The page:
Try thinking of your website like this: It is Thanksgiving Day, and you are more than ready to eat. You know it should be good because so much money has been spent, but will it be? You walk into the dining room to a lavishly set table, beautiful china, shiny silverware, pressed linen tablecloth with matching napkins, and candles glowing all around. What a great way to start a Thanksgiving dinner!
You sit down and discover no one bothered to prepare the meal.
Most websites are not giving visitors a meal. And if they are, often it is full of empty calories. Companies are spending their budgets on web design, the niceties, and forgetting about content, the meal. The problem starts with creating a site that looks good and has things to play with but does nothing to educate or inform visitors about the company or organization. Games, 360-degree panoramics and virtual tours are cute. But once you’ve played with one, the uniqueness wears off, and none convey information about your business or product that your customers or clients will remember for the long term.
Did you know the average time visitors spend on a website is 30 seconds? It’s like watching TV and the finger stays poised on the remote.
What will pull someone into your site—video or words? If you said words, sorry you’re wrong, and that could cost you another potential client. Go to your site, count out the first 30 words and see if that really is the information you want someone to know about you. You ask “why 30”? The average person will read 30 to 40 words on a site, but they will watch 30 seconds of good entertaining, informative video. In fact if it is real good they will forget how long they have watched and could give you a couple minutes of their time.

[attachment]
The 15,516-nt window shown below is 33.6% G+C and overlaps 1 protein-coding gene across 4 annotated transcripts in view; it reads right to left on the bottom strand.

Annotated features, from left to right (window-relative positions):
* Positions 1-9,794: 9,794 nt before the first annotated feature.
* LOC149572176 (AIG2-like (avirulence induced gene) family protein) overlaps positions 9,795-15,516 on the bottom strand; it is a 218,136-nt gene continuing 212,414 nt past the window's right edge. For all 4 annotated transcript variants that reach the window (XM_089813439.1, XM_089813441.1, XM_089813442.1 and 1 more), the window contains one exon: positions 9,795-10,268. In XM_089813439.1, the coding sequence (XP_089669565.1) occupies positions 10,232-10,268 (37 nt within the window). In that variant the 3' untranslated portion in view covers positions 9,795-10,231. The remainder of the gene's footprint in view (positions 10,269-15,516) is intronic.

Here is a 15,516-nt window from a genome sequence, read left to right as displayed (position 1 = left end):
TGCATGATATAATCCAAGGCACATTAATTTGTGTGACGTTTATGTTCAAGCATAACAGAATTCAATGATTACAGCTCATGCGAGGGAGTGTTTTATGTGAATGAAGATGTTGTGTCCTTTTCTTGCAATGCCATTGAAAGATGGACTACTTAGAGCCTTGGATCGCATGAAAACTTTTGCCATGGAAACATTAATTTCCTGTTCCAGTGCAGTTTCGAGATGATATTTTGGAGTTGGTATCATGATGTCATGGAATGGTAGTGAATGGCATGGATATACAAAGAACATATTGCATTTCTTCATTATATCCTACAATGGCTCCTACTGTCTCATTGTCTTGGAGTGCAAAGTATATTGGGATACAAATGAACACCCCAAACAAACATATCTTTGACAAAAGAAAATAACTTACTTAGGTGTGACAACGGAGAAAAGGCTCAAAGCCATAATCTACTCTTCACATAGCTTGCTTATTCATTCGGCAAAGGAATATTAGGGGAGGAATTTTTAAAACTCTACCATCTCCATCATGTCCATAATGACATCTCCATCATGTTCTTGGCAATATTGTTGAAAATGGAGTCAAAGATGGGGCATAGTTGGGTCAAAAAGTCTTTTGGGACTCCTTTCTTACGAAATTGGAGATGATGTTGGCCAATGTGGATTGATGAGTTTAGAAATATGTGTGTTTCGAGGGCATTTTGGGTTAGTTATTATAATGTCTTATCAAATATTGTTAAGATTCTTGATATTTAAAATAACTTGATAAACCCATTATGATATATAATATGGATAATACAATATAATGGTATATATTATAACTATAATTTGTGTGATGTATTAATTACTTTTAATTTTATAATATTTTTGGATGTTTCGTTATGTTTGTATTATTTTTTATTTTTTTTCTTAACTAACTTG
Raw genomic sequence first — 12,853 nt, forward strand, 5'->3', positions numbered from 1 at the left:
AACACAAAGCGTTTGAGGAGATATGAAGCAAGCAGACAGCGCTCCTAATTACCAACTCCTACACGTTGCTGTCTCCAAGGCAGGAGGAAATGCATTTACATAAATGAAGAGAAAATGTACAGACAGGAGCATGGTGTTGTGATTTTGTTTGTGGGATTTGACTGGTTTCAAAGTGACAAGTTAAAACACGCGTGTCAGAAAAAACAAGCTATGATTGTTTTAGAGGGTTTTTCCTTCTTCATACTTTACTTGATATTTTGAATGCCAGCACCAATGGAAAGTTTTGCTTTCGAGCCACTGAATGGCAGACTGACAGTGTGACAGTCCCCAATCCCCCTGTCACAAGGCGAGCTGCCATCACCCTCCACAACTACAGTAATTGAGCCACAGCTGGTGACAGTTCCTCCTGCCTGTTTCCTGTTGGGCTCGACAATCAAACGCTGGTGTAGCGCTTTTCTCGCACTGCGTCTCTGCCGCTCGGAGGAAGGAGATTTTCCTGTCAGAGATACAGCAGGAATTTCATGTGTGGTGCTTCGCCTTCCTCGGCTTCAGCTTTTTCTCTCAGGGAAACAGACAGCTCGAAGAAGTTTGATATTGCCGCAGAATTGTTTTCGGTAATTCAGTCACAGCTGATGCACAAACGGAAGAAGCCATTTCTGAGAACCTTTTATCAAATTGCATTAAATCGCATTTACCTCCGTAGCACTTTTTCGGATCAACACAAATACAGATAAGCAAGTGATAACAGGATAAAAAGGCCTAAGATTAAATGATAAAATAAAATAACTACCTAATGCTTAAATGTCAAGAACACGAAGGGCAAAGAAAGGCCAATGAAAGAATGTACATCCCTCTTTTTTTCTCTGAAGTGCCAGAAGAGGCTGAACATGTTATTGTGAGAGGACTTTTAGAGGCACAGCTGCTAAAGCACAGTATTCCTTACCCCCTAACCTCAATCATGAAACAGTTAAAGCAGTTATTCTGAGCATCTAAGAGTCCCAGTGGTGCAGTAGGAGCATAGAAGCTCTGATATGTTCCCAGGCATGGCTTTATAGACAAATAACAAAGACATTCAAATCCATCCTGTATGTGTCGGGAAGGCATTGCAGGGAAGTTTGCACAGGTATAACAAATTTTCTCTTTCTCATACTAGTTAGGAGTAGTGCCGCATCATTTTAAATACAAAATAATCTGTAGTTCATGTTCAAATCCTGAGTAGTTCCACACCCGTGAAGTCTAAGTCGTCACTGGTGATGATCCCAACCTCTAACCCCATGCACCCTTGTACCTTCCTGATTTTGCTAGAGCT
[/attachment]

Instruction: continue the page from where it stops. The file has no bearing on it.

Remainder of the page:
“Sixty-eight percent of the top 50 Internet retailers use video content on their Web sites, compared with 18% in 2008. Online retailers are committed to making product videos central to their merchandising and marketing strategies because of the positive return on investment (ROI) that this visual feature generates. While only 16% of online buyers watch product videos on retailer Web sites, 64% of those consumers who do have found these videos to be very useful. Retailers should focus on understanding drivers of consumer usage and find appropriate contextual uses for product videos by integrating them into the overall e-Commerce experience”, from Forrester Research, November 5, 2009 Online Retailers' Adoption Of Online Video Content Is Ahead Of Consumers' Preferences by Patti Freeman Evans with Cristina Bugnaru, Brendan McGowan
According to a March 15, 2010 article from Multichannel Merchant, Outlook 2010: E-Commerce, their recent survey of retailers found that in the next 12 months 55.2% of businesses were looking to create more social media tools and 42.3% were looking to add more video.
What kind of first impression does your site create? That’s your home page, and it should be just like the first meeting with a client: quick, energetic and interesting. Make a lasting impression. Take a look at this video for the Kissimmee (Fla.) Chamber of Commerce at http://www.youtube.com/watch?v=lt2vL93YW9c. It is quick, energetic and introduces viewers to businesses, individuals and organizations that are part of the Chamber.
“The online video covering Central Florida provides an outstanding visual of how diverse the members of the Kissimmee/Osceola County Chamber of Commerce are. Showcasing nonprofit organizations to national sports teams, these 60 seconds indulge in the worlds of entertainment and education, speaking to many audiences,” said Wendi Jeannin of B&B Promotions of Central Florida, who oversees marketing efforts for the chamber.